With many Southern catfish farmers losing money and converting acreage to row crops, Roger Barlow might be forgiven a stormy mood. But while not downplaying the problems, the Mississippi-based president of the Catfish Institute (CFI) and executive director of Catfish Farmers of America (CFA) remains positive and insists the besieged industry will weather the financial storm.
Barlow, fresh off a marketing trip to Canada, recently spoke with Delta Farm Press about the industry's current crises, the impact of burgeoning feed and fuel costs, the thinking/research behind the coming “Delacata” and feeding the crowd at a coming presidential debate.
Among his comments:
On current catfish farming conditions and Congress' response…
“The times are very, very difficult for our catfish farmers. They're being severely challenged. Due to higher operating costs, farmers are losing money on the fish they grow. Bottom line is the farmers must make a profit and (to do that requires) stabilization of feed costs and the prices received (for catfish) must be higher.
“Federal feed assistance is needed, whether for catfish or beef, poultry, dairy or pork. (In essence) a feeding/fuel surcharge has been added with this escalation of the oil price.
“Our congressional leadership understands we must have food and fuel. You can't hold one hostage for the other.
“In my opinion, there must be some federal assistance for all protein producers. Feed has never been this expensive.”
For catfish producers, fuel and feed prices “are tied together. You must have feed that is affordable and efficient to maximize conversion. But, we also have seen diesel and electrical rates escalating.
“Our farmers are struggling — but the U.S. farm-raised catfish industry is not dead. We do recognize some producers will exit but others are committed to the future. And if they're going to commit, they have to make a profit.”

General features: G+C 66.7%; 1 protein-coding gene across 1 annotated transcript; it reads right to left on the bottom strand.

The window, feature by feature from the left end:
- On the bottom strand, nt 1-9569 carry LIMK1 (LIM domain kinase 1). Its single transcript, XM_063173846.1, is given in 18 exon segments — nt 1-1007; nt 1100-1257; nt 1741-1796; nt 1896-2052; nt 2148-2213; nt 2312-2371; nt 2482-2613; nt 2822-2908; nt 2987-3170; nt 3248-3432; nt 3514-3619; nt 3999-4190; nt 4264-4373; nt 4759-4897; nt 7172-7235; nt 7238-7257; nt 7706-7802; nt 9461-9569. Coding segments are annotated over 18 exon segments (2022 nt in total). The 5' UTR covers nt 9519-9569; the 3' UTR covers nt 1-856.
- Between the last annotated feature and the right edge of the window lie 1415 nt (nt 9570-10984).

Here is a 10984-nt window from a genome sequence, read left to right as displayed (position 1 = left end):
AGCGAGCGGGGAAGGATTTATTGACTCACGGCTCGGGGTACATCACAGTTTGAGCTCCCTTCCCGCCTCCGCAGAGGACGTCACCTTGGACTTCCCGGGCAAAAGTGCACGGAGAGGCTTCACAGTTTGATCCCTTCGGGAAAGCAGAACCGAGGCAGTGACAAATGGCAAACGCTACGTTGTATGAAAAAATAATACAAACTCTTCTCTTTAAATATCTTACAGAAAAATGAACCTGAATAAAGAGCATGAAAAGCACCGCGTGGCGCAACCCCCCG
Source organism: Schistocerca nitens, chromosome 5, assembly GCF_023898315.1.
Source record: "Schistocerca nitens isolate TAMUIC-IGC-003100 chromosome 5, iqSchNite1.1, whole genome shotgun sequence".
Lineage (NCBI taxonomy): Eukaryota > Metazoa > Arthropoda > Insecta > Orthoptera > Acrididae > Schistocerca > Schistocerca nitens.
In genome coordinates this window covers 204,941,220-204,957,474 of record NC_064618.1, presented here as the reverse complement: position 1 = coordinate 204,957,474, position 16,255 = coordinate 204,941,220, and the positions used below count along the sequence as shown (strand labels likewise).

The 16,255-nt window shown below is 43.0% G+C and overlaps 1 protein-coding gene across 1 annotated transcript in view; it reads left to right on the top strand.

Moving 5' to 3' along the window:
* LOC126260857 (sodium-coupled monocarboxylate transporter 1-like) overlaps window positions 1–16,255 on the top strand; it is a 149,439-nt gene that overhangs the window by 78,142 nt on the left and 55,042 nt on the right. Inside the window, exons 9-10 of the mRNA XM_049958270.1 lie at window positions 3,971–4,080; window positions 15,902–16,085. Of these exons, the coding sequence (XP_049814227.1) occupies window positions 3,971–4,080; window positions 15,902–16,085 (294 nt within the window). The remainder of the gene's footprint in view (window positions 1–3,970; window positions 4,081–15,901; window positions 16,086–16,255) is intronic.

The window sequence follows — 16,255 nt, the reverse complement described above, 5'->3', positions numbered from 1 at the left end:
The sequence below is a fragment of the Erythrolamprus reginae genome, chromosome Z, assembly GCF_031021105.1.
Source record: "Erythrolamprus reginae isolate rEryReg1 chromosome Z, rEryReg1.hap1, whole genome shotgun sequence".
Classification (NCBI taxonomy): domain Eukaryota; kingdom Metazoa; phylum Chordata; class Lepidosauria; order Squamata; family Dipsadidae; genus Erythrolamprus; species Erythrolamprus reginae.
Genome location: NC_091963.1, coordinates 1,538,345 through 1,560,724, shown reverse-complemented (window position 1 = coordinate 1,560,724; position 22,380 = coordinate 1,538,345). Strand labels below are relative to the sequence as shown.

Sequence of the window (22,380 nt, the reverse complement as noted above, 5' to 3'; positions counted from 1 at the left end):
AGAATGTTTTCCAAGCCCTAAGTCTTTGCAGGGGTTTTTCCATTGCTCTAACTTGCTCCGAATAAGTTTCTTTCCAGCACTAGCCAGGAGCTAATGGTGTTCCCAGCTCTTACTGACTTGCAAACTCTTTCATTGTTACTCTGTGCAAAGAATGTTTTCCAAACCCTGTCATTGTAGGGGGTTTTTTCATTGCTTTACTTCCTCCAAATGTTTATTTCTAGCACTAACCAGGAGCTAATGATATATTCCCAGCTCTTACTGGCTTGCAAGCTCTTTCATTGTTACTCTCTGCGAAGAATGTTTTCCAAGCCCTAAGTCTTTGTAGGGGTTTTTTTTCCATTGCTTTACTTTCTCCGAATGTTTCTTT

Arkansas farmers are saying 5,000 to 7,000 acres are going out and there's a threat of losing 12,000 to 15,000. Are you seeing similar numbers in Mississippi?
“We do know that catfish production is declining but, at this time, it's difficult to say just how much. A lot of people are making decisions today that will affect their farms for the next five or 10 years.
“Stabilization is key for all of them. They're confused and asking, ‘Where is this record crude (price) taking us? Will there be a federal food policy? Will these inferior and illegal imports continue to come in?’
“We know our industry will be smaller. But it won't disappear. The resiliency of our catfish farmers is strong and they will prevail. If you think about it, there is no aquaculture industry in the United States that even comes close to what the catfish industry has accomplished: not trout, not salmon, not tilapia. The future will bear out the fact that American consumers will support their farmers and they know catfish is safe, healthy, and sustainable.
“Two things are dependent on this industry: the catfish farmer himself and the catfish consumer. I believe that partnership is stronger than any other in agriculture. That's been our key to success in the past and our key to success in the future.
“Demand remains strong. Sales are up 13 percent for the year and 21 percent for June. We've just got to get the price and on-farm profitability (in line) because we have a consumer that is very, very loyal.”
Catfish farmers have said they need $1 to $1.15 per pound to make a go of it…
“Right now it is between 80 and 85 cents (per pound). When you go to the grocery store and see that everything else has increased 30, 40 or 50 percent, you realize that our farmers need to receive 15 to 20 percent more for their product now.”
They also say it seems easier to raise prices for commodities other than catfish.